Approximately 25% of children with concussion have persistent postconcussive symptoms (PPCS) with resultant significant impacts on quality of life. Melatonin has significant neuroprotective properties, and promising preclinical data suggest its potential to improve outcomes after traumatic brain injury. We hypothesized that treatment with melatonin would result in a greater decrease in PPCS symptoms when compared with a placebo.
We conducted a randomized, double-blind trial of 3 or 10 mg of melatonin compared with a placebo (NCT01874847). We included youth (ages 8–18 years) with PPCS at 4 to 6 weeks after mild traumatic brain injury. Those with significant medical or psychiatric histories or a previous concussion within the last 3 months were excluded. The primary outcome was change in the total youth self-reported Post-Concussion Symptom Inventory score measured after 28 days of treatment. Secondary outcomes included change in health-related quality of life, cognition, and sleep.
Ninety-nine children (mean age: 13.8 years; SD = 2.6 years; 58% girls) were randomly assigned. Symptoms improved over time with a median Post-Concussion Symptom Inventory change score of −21 (95% confidence interval [CI]: −16 to −27). There was no significant effect of melatonin when compared with a placebo in the intention-to-treat analysis (3 mg melatonin, −2 [95% CI: −13 to 6]; 10 mg melatonin, 4 [95% CI: −7 to 14]). No significant group differences in secondary outcomes were observed. Side effects were mild and similar to the placebo.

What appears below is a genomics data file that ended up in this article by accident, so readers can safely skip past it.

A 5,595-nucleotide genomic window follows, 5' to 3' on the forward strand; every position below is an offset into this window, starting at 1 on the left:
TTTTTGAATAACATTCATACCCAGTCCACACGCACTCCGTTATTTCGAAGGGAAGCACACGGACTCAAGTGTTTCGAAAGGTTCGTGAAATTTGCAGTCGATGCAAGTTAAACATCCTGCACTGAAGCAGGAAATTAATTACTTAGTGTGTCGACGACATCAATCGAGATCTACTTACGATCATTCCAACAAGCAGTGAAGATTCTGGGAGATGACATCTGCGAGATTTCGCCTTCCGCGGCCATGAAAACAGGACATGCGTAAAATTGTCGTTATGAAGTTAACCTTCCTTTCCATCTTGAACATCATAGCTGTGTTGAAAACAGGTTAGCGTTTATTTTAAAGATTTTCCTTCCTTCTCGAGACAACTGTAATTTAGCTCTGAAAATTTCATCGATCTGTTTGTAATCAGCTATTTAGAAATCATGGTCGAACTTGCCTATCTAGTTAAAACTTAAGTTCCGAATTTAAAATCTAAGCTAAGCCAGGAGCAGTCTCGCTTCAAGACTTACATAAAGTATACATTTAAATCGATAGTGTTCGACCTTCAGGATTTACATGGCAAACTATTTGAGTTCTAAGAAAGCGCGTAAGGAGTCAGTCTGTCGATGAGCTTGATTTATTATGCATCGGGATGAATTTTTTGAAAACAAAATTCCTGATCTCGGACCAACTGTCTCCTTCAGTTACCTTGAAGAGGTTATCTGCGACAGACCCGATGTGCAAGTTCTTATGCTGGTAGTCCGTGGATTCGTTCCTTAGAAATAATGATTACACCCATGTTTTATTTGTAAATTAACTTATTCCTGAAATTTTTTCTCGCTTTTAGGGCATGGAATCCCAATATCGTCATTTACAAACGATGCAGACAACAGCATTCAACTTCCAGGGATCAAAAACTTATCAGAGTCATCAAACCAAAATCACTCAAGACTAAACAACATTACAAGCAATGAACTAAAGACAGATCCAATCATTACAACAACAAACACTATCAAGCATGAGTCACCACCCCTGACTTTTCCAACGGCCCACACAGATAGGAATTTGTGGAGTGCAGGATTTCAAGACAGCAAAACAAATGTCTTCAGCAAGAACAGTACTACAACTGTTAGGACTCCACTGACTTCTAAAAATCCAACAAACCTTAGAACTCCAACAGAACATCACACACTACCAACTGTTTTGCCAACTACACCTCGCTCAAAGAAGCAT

Children with PPCS had significant impairment in their quality of life. Seventy-eight percent demonstrated significant recovery between 1 and 3 months postinjury. This clinical trial does not support the use of melatonin for the treatment of pediatric PPCS.